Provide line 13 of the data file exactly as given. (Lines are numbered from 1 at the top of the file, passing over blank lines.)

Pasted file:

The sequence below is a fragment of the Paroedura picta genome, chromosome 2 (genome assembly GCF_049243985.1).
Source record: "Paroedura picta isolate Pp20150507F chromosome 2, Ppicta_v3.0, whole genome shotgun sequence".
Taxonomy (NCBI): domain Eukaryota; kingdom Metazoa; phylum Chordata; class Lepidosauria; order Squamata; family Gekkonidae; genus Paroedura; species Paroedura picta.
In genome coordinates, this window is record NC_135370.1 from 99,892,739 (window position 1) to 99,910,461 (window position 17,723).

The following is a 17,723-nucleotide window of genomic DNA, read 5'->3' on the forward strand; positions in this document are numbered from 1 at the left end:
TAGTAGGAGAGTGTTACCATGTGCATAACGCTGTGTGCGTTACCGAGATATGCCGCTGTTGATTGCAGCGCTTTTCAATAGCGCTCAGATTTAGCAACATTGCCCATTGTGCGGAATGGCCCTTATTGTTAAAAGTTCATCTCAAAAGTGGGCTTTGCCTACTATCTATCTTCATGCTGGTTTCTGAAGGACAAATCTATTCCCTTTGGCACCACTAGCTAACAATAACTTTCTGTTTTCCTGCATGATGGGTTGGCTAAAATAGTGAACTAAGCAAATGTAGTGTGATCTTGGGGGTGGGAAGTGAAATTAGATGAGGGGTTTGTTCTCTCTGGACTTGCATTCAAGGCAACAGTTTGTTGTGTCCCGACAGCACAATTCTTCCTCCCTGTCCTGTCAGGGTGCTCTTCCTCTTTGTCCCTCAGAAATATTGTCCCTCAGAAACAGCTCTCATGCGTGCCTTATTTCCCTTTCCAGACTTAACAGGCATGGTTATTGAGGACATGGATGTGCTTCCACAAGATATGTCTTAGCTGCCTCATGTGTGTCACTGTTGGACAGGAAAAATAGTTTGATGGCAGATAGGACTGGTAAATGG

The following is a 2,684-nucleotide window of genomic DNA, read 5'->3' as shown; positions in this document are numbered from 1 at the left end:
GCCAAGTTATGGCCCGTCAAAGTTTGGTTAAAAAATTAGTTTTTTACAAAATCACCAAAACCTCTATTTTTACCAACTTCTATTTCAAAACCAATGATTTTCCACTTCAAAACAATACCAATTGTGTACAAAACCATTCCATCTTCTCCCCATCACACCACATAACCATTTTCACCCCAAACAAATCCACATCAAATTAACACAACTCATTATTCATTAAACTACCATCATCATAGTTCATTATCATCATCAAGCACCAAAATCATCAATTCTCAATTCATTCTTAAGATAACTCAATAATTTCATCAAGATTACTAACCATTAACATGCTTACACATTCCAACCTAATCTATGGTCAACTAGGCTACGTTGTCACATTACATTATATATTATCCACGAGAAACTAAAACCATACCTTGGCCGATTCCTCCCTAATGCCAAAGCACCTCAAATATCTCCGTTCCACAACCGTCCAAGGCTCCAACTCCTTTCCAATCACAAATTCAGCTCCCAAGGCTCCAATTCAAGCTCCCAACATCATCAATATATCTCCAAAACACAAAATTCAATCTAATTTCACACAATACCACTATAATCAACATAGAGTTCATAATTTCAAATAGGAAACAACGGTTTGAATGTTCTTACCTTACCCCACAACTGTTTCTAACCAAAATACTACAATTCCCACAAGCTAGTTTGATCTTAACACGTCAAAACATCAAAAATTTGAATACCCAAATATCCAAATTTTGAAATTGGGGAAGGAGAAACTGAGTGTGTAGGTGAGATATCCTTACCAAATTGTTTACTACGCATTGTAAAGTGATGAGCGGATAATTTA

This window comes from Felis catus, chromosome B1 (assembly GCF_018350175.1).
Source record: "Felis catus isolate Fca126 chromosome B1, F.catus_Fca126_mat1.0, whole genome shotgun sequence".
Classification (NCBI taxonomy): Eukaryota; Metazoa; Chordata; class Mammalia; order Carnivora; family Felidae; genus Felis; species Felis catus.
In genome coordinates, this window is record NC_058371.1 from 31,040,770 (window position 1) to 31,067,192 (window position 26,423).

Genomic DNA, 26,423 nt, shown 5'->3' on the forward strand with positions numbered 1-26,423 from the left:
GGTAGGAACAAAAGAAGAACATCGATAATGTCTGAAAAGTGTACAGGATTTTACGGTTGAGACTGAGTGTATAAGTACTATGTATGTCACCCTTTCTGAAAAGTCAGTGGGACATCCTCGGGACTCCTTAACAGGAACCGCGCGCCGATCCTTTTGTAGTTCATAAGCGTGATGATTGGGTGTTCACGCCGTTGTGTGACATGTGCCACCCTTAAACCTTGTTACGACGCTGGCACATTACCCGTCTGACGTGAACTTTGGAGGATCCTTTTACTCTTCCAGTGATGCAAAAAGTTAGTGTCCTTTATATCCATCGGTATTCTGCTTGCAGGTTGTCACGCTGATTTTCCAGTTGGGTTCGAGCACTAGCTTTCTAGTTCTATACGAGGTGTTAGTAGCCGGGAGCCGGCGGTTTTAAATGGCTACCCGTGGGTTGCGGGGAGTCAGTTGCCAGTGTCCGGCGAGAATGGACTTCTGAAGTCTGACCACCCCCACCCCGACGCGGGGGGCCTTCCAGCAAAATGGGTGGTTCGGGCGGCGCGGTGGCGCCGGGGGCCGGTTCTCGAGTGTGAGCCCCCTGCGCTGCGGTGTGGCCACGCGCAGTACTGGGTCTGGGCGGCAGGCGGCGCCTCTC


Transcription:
Genomic DNA, 26,423 nt, shown 5'->3' on the forward strand with positions numbered 1-26,423 from the left: